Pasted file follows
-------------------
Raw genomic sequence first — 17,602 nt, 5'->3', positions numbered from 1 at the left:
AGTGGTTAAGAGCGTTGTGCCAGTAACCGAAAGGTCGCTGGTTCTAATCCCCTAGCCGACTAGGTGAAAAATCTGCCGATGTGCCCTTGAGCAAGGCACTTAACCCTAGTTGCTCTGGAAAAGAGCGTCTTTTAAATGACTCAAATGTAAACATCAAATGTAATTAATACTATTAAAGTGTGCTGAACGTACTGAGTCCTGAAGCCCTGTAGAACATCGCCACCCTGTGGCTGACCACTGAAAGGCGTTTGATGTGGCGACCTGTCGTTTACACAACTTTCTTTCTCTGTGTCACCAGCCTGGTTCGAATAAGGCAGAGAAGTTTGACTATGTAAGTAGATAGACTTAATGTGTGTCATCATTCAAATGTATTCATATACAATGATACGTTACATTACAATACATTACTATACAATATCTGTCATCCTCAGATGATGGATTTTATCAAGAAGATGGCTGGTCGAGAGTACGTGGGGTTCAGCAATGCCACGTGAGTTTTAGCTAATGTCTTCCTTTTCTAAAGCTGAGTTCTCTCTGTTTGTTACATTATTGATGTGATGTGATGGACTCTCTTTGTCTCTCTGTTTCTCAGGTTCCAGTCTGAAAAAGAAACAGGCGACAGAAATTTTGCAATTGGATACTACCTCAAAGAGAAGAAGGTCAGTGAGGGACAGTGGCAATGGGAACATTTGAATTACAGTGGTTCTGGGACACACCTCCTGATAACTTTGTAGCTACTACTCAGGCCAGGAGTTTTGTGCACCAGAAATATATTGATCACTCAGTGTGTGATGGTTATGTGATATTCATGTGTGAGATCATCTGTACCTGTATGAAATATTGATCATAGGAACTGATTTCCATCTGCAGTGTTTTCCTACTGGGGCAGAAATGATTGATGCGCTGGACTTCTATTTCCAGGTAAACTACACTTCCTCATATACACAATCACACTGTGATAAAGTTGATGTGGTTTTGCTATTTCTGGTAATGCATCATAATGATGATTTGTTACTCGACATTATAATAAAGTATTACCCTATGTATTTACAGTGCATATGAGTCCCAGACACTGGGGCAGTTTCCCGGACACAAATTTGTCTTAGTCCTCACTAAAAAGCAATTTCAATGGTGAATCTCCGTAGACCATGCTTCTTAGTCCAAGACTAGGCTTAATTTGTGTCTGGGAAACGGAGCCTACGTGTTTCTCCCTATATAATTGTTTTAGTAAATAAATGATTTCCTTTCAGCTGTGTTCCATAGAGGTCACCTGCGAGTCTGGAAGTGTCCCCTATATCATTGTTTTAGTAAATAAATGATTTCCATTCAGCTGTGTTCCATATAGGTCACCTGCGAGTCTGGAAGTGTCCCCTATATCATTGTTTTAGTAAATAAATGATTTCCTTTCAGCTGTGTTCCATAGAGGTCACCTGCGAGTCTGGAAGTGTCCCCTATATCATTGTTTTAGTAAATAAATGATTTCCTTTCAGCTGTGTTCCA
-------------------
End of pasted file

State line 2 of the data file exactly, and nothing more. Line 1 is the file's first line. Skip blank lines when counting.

AGTGGTTAAGAGCGTTGTGCCAGTAACCGAAAGGTCGCTGGTTCTAATCCCCTAGCCGACTAGGTGAAAAATCTGCCGATGTGCCCTTGAGCAAGGCACTTAACCCTAGTTGCTCTGGAAAAGAGCGTCTTTTAAATGACTCAAATGTAAACATCAAATGTAATTAATACTATTAAAGTGTGCTGAACGTACTGAGTCCTGAAGCCCTGTAGAACATCGCCACCCTGTGGCTGACCACTGAAAGGCGTTTGATGTGGCGACCTGTCGTTTACACAACTTTCTTTCTCTGTGTCACCAGCCTGGTTCGAATAAGGCAGAGAAGTTTGACTATGTAAGTAGATAGACTTAATGTGTGTCATCATTCAAATGTATTCATATACAATGATACGTTACATTACAATACATTACTATACAATATCTGTCATCCTCAGATGATGGATTTTATCAAGAAGATGGCTGGTCGAGAGTACGTGGGGTTCAGCAATGCCACGTGAGTTTTAGCTAATGTCTTCCTTTTCTAAAGCTGAGTTCTCTCTGTTTGTTACATTATTGATGTGATGTGATGGACTCTCTTTGTCTCTCTGTTTCTCAGGTTCCAGTCTGAAAAAGAAACAGGCGACAGAAATTTTGCAATTGGATACTACCTCAAAGAGAAGAAGGTCAGTGAGGGACAGTGGCAATGGGAACATTTGAATTACAGTGGTTCTGGGACACACCTCCTGATAACTTTGTAGCTACTACTCAGGCCAGGAGTTTTGTGCACCAGAAATATATTGATCACTCAGTGTGTGATGGTTATGTGATATTCATGTGTGAGATCATCTGTACCTGTATGAAATATTGATCATAGGAACTGATTTCCATCTGCAGTGTTTTCCTACTGGGGCAGAAATGATTGATGCGCTGGACTTCTATTTCCAGGTAAACTACACTTCCTCATATACACAATCACACTGTGATAAAGTTGATGTGGTTTTGCTATTTCTGGTAATGCATCATAATGATGATTTGTTACTCGACATTATAATAAAGTATTACCCTATGTATTTACAGTGCATATGAGTCCCAGACACTGGGGCAGTTTCCCGGACACAAATTTGTCTTAGTCCTCACTAAAAAGCAATTTCAATGGTGAATCTCCGTAGACCATGCTTCTTAGTCCAAGACTAGGCTTAATTTGTGTCTGGGAAACGGAGCCTACGTGTTTCTCCCTATATAATTGTTTTAGTAAATAAATGATTTCCTTTCAGCTGTGTTCCATAGAGGTCACCTGCGAGTCTGGAAGTGTCCCCTATATCATTGTTTTAGTAAATAAATGATTTCCATTCAGCTGTGTTCCATATAGGTCACCTGCGAGTCTGGAAGTGTCCCCTATATCATTGTTTTAGTAAATAAATGATTTCCTTTCAGCTGTGTTCCATAGAGGTCACCTGCGAGTCTGGAAGTGTCCCCTATATCATTGTTTTAGTAAATAAATGATTTCCTTTCAGCTGTGTTCCA